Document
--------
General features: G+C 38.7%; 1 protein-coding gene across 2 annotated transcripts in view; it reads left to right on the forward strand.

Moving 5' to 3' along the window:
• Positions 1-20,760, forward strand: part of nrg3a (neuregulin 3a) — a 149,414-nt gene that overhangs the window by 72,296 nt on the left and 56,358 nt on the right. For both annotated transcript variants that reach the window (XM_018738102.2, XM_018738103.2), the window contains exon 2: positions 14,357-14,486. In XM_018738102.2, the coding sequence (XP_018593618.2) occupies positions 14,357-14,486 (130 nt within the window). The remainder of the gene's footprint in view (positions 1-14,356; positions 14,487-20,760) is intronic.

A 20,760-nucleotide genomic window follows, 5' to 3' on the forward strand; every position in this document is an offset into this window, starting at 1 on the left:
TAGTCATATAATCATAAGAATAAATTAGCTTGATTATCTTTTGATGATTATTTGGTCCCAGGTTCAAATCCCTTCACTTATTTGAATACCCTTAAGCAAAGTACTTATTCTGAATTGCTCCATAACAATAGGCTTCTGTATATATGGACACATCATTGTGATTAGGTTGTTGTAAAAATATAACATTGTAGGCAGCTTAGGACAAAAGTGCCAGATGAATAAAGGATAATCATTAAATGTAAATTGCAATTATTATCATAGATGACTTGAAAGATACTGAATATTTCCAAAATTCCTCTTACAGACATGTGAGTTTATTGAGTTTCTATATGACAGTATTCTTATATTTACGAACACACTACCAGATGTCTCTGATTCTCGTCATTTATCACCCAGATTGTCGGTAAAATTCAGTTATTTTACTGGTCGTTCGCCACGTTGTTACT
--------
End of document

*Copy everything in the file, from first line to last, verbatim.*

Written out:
General features: G+C 38.7%; 1 protein-coding gene across 2 annotated transcripts in view; it reads left to right on the forward strand.

Moving 5' to 3' along the window:
• Positions 1-20,760, forward strand: part of nrg3a (neuregulin 3a) — a 149,414-nt gene that overhangs the window by 72,296 nt on the left and 56,358 nt on the right. For both annotated transcript variants that reach the window (XM_018738102.2, XM_018738103.2), the window contains exon 2: positions 14,357-14,486. In XM_018738102.2, the coding sequence (XP_018593618.2) occupies positions 14,357-14,486 (130 nt within the window). The remainder of the gene's footprint in view (positions 1-14,356; positions 14,487-20,760) is intronic.

A 20,760-nucleotide genomic window follows, 5' to 3' on the forward strand; every position in this document is an offset into this window, starting at 1 on the left:
TAGTCATATAATCATAAGAATAAATTAGCTTGATTATCTTTTGATGATTATTTGGTCCCAGGTTCAAATCCCTTCACTTATTTGAATACCCTTAAGCAAAGTACTTATTCTGAATTGCTCCATAACAATAGGCTTCTGTATATATGGACACATCATTGTGATTAGGTTGTTGTAAAAATATAACATTGTAGGCAGCTTAGGACAAAAGTGCCAGATGAATAAAGGATAATCATTAAATGTAAATTGCAATTATTATCATAGATGACTTGAAAGATACTGAATATTTCCAAAATTCCTCTTACAGACATGTGAGTTTATTGAGTTTCTATATGACAGTATTCTTATATTTACGAACACACTACCAGATGTCTCTGATTCTCGTCATTTATCACCCAGATTGTCGGTAAAATTCAGTTATTTTACTGGTCGTTCGCCACGTTGTTACT